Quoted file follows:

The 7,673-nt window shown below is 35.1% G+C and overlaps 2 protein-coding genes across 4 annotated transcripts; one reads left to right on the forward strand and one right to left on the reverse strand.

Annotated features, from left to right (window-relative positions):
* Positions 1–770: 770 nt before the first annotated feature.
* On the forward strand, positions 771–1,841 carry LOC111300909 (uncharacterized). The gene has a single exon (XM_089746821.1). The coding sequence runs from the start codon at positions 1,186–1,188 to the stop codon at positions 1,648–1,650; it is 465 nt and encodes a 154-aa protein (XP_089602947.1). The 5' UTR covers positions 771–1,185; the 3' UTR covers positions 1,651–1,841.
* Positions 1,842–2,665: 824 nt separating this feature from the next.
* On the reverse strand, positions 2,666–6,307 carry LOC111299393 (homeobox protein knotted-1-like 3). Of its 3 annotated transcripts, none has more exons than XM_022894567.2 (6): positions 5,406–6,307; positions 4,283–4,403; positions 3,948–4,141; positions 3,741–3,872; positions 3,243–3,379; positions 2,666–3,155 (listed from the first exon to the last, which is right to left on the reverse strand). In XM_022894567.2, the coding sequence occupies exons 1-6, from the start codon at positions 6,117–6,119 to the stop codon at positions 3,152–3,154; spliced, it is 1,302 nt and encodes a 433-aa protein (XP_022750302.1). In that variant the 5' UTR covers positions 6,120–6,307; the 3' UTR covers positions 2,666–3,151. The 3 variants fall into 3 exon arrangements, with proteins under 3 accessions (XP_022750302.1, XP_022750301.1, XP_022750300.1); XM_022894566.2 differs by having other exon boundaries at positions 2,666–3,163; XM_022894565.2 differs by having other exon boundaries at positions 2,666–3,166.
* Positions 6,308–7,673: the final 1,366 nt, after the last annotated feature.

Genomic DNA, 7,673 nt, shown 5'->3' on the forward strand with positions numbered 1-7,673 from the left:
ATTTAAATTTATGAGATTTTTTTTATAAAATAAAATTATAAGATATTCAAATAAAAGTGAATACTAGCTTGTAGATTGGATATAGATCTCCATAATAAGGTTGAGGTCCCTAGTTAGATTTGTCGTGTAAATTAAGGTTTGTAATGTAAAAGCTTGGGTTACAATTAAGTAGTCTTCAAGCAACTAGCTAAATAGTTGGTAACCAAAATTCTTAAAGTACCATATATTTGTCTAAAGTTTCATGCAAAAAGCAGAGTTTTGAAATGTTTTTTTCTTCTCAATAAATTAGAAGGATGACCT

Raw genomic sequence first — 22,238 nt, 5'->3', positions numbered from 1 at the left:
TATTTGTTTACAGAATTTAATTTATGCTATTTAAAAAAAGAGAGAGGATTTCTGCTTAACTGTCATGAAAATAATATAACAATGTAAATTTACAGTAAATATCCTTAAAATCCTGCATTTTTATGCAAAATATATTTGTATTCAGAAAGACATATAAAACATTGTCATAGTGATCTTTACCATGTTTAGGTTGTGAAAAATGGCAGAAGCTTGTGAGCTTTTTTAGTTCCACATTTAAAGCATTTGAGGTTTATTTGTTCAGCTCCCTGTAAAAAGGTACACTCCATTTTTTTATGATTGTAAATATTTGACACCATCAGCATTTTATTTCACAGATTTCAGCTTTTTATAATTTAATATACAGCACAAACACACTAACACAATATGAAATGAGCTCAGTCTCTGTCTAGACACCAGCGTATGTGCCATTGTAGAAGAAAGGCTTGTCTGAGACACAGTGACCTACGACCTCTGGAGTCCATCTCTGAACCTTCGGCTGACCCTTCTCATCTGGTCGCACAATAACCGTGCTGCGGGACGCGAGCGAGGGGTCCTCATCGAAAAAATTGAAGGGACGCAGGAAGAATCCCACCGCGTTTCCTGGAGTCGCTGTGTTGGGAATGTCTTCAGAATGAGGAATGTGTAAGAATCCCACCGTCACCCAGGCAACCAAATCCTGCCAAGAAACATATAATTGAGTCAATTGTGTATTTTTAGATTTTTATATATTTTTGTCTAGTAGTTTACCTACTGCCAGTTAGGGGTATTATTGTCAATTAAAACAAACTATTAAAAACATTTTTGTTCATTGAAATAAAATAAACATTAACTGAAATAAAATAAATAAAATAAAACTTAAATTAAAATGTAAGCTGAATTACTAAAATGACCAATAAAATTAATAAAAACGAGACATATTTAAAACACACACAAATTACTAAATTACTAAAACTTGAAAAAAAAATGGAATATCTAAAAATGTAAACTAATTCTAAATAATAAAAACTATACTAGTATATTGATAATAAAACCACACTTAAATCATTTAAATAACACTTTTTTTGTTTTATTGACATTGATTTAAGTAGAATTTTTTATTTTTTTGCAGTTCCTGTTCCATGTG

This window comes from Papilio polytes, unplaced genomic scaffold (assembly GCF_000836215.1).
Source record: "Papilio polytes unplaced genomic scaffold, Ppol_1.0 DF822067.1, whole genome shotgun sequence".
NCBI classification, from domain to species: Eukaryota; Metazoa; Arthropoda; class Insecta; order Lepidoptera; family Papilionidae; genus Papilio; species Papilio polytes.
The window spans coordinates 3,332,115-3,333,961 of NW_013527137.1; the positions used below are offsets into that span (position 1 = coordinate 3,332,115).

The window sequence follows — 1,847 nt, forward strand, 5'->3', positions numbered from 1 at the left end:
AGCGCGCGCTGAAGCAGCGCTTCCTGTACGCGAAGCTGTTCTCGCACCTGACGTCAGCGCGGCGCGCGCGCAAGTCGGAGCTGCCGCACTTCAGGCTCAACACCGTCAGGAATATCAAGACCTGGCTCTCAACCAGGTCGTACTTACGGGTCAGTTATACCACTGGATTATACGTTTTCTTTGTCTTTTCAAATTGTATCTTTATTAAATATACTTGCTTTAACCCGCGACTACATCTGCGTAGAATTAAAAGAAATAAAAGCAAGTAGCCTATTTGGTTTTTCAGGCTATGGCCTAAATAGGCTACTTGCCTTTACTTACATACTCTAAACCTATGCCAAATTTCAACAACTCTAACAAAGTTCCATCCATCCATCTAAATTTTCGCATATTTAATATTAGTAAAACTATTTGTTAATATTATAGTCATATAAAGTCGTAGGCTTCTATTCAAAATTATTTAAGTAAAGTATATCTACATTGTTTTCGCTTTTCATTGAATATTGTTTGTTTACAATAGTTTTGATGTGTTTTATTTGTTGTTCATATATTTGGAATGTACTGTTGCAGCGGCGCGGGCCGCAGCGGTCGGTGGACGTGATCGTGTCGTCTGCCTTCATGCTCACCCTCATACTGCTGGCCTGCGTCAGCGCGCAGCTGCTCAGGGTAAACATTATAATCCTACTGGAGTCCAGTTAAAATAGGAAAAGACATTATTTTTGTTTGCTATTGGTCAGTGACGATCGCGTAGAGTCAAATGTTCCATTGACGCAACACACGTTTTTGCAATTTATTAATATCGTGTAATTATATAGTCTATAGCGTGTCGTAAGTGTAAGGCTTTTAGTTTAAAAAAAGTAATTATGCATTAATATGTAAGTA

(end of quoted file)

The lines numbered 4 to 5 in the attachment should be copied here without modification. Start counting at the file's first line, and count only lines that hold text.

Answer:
* On the forward strand, positions 771–1,841 carry LOC111300909 (uncharacterized). The gene has a single exon (XM_089746821.1). The coding sequence runs from the start codon at positions 1,186–1,188 to the stop codon at positions 1,648–1,650; it is 465 nt and encodes a 154-aa protein (XP_089602947.1). The 5' UTR covers positions 771–1,185; the 3' UTR covers positions 1,651–1,841.
* Positions 1,842–2,665: 824 nt separating this feature from the next.